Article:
Posts Tagged ‘Brian De Palma’

stephen_King_jpg_h380_jpg_568Since the idea of the auteur theory gives a, sort of , creative ownership to the director of a film, we often talk about films as creations of the director, and in the case of horror films, they usually are. However, when the film is an adaptation of a book, especially a novel by the illustrious Stephen King, the director becomes more of an interpreter than a creator. So when reviewing Brian De Palma’s Carrie or Kimberly Peirce‘s 2013 remake how much of the movie belongs to the director and how much is really the vision of the original novelist?

Carol Clover talks more of Mr. King’s creation of the girl who is hero, victim, and monster, and the themes that his ideas articulate. Jason Zinoman tells De Palma’s story and controversial decisions he made during filming. By comparing the two adaptations, it becomes obvious that while some things change (director’s call) some things remain the same (original story).

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C2 technologyCarrie was King’s first published novel, and it went stellar so fast that it made him a household name even before De Palma’s masterpiece became a hit. Although I really liked De Palma’s adaptation at the time, and it still holds a great deal of merit, I much prefer Peirce’s rendition of the story. It is clear that technology plays a significant role in the new film both inside and out. The girls use a cell phone to capture the humiliating episode in the shower, but the special effects used in the prom scene disaster sold the scene and really emphasis the power of what Clover calls the “assaultive gaze” (184).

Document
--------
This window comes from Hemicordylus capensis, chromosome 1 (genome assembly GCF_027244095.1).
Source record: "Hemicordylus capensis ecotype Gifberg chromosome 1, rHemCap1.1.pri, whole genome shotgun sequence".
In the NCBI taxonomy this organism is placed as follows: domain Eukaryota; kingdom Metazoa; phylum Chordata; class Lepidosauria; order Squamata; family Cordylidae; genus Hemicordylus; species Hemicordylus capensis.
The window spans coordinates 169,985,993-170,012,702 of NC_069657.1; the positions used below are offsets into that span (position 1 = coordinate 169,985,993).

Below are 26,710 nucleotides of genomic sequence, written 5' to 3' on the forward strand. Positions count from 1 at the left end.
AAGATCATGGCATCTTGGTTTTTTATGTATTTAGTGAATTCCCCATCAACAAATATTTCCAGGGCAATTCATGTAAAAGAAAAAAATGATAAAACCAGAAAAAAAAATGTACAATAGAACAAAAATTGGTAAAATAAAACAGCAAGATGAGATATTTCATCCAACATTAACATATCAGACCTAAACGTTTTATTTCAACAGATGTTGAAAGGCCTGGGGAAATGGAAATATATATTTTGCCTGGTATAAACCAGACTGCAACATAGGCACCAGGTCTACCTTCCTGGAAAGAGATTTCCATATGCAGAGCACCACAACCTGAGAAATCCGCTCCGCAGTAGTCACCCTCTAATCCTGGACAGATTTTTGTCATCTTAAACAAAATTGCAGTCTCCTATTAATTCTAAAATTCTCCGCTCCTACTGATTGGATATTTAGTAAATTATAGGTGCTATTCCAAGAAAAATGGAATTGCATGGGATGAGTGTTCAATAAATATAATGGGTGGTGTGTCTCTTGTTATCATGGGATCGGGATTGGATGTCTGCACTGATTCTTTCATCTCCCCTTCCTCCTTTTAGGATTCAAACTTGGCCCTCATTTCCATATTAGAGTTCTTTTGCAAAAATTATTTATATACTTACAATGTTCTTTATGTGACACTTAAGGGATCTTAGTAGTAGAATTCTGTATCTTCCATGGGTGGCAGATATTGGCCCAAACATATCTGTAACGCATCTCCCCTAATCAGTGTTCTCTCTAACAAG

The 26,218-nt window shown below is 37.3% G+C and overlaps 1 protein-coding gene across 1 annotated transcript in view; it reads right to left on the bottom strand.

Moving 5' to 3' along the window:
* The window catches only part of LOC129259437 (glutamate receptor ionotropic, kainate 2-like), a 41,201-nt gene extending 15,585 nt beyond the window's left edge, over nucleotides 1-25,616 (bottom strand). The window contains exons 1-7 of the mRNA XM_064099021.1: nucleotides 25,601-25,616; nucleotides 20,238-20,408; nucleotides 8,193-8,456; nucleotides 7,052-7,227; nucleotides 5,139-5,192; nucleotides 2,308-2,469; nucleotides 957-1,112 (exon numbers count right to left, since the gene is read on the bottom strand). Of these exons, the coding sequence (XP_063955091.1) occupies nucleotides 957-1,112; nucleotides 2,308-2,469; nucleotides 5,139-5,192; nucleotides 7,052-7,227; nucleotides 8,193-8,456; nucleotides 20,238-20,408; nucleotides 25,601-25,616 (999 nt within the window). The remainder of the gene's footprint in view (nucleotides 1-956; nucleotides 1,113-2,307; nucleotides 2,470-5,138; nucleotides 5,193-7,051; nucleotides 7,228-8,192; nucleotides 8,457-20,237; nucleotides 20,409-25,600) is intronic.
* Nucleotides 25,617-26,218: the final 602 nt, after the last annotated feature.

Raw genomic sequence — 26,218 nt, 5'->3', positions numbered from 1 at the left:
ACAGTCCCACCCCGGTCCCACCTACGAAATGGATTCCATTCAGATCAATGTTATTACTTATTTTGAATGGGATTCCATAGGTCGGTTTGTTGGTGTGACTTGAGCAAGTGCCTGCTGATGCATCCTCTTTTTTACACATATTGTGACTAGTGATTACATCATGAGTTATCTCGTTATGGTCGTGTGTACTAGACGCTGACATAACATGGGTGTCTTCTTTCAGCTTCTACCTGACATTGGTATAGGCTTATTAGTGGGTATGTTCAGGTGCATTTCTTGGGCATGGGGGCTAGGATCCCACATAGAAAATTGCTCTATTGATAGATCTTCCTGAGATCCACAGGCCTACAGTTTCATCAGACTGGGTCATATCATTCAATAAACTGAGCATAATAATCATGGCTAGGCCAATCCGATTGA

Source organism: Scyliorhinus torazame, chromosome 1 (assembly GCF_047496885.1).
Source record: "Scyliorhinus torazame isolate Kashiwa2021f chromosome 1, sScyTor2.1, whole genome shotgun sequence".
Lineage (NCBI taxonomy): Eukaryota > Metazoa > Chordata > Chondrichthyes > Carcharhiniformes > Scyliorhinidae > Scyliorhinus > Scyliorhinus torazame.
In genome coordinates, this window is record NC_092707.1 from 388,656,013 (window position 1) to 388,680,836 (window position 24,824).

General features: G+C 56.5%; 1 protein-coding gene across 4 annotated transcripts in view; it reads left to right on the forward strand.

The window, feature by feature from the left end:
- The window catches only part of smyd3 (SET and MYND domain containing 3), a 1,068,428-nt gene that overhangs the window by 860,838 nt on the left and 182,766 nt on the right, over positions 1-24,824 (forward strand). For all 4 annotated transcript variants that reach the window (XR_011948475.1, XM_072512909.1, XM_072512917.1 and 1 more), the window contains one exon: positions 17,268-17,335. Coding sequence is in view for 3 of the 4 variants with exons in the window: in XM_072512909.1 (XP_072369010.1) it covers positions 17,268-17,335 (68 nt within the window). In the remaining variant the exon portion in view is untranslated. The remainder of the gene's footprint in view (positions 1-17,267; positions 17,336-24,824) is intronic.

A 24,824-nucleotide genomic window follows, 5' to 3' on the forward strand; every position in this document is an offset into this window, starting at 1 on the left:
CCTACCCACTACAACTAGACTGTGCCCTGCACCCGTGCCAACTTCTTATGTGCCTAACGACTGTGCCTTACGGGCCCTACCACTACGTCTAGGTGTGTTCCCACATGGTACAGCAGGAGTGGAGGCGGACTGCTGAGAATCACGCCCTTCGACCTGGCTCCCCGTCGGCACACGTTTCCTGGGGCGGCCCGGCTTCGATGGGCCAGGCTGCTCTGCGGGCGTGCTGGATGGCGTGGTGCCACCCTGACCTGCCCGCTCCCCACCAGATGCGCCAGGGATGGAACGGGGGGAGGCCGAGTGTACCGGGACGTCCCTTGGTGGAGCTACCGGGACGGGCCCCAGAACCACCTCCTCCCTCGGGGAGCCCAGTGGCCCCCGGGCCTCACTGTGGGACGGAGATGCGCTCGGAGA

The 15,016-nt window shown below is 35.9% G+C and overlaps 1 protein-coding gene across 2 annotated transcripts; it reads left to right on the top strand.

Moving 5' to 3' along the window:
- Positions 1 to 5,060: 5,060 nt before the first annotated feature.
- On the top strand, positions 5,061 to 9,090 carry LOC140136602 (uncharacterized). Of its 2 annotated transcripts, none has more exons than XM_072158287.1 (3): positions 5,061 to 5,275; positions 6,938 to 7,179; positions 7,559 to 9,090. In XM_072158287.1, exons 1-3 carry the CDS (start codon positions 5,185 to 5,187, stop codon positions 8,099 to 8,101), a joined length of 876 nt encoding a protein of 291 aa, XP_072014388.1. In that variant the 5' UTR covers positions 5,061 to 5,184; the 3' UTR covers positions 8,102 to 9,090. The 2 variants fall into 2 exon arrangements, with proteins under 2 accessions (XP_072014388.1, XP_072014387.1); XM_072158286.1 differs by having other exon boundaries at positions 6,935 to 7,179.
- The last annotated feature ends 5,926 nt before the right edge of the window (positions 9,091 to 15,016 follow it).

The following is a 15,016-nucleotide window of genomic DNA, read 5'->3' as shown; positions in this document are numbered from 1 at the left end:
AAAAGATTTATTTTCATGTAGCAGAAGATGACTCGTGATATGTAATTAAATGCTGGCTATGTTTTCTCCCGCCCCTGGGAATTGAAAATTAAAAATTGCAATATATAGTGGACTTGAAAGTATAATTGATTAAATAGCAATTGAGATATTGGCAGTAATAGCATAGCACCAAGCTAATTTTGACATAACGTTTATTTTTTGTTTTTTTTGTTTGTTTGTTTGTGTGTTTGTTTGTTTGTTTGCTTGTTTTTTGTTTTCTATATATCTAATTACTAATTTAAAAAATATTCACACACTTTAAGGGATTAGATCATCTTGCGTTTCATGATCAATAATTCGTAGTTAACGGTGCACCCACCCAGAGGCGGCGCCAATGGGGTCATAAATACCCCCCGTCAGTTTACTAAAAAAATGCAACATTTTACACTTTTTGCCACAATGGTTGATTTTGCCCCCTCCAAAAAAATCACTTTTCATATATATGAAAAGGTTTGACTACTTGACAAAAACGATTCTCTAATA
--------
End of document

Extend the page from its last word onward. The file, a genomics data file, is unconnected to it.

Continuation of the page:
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JB floatI wasn’t sure what to expect from Jennifer’s Body. I had never heard of it before seeing it on the syllabus, but after watching it I was not surprised to learn that the writer and director are both women, Diablo Cody and Karyn Kusama respectively. This movie is a delightful, kick-ass, girl power, horror flick. I loved it!

Unlike Clover’s definition of the occult possession film where the woman’s story is a cover for the man’s crisis (65), this one is all about the girls. Even though the title puts Jennifer up front, it is actually her friend, Needy’s, story. It is the story of empowerment.

JB EddyJennifer and Needy have been BFFs since grade school, “sandbox love never dies,” and there is definitely a girl crush going on, but although Needy does not see it, beautiful, perfect, popular Jennifer keeps Needy around because it makes her feel better by comparison.

JB after the fireWhen her best friend inadvertently becomes possessed with demonic power and begins eating their schoolmates after an inept attempt to sacrifice Jennifer’s body to the devil by a desperate Indy rock band, Nerdy Needy hits the library to find answers. Jennifer is very possessive of her friend even before her transformation and afterwards she specifically targets boys that might come between them. Needy must stand up to her domineering friend in order to save the town, although she is too late to save her boyfriend.

JB mouthThere are several nods towards Carrie in this film, including the bar full of people that gets burned down, and hints of a blood bath at the school formal dance. In talking about Carrie, Zinoman refers to Lovecraft’s idea that the scariest thing is the unknown and points out that to a young man the sexuality of a teenage girl is unsettling (161). When combining Jennifer’s blatant sexuality with her big mouth full of sharp teeth and demonic eyes, she makes a terrifying monster for teenage boys.

JB in asylmNeedy kills the demonic Jennifer and is locked away in a mental institution, proving Brian De Palma’s idea, “Even when you succeed, you fail–and get punished” (Zinoman 167). But it doesn’t end there, Needy, empowered by her heroic actions (and a little demon bite) escapes and, in a great crime scene photo driven ending credits, enacts revenge on the rock band that caused the whole thing.

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